Another lady that I correspond with dehydrates it, crumbles it and uses it in much of her cooking, including muffins, stewed vegies and such. She even sprinkles over the dog’s food to give more nutrition to what it eats.
    God bless.
    RB
    <><

  • Reply
    b. Ruth
    November 7, 2015 at 5:30 pm

    Tipper,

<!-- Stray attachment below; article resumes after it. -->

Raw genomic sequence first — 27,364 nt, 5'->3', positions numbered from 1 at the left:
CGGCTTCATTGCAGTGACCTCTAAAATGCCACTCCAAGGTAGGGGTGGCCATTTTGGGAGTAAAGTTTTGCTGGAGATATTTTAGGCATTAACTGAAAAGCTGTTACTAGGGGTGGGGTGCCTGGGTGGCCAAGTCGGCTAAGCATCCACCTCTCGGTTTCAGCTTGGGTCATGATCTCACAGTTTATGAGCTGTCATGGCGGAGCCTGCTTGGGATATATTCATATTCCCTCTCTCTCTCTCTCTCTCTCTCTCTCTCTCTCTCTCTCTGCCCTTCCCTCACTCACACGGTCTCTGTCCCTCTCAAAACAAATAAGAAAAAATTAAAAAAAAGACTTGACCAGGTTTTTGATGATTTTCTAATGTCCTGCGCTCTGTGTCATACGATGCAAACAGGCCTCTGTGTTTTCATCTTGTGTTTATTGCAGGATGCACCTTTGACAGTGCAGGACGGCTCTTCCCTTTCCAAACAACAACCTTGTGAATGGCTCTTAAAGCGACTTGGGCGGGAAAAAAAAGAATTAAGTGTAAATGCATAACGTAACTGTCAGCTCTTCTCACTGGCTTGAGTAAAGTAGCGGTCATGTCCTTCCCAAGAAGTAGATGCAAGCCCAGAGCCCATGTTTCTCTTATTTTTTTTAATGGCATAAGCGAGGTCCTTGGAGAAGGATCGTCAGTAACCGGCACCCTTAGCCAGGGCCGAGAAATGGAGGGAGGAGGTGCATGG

and Pamela….thanks for reminding me about freezing corn on the cob…When I was a young housewife trying to get used to the new freezer and after following “the book” on blanching corn etc. I put up a few bags of corn on the cob. When we went to eat it, it tasted awful and I had to throw it all out…I reread “the book”, the only thing I think I could have done was blanch it too long by mistake, you know how it is when you get busy doing things without the help of an assembly line. ha…I told my elderly neighbor about the corn (she had given it to me) and asked how she froze hers…”You went to too much work, just shuck, silk, rinse and freeze…if you blanch it on the cob some varieties will leach bitterness from the cob when it gets hot into the corn and make it bitter after being frozen for a time!”….After that I never blanched corn on the cob when putting it up whole in the freezer. Of course we eat it pretty soon too, and that may make the difference. She is the same one that told me not to wash and cut up okra, just take it to the freezer straight out of the garden…If she froze green beans whole she did them the same way…Most of the time she canned her green beans. She made her own butter, buttermilk and raised earthworms too…That was the only part of her lifestyle I had a hard time swallowing…(ha) Her hands were constantly stained from working in and selling the worms when fishermen dropped by. Although she washed them religiously before patting down the butter in big round patties and wrapped for sale from her home….ewww…it still gives me the shivers, so I try not to think about it….Loved her fresh ham, milk, eggs, butter and buttermilk…she was the last one within our little neck of the woods that did it all….miss her and learned a lot from her as well.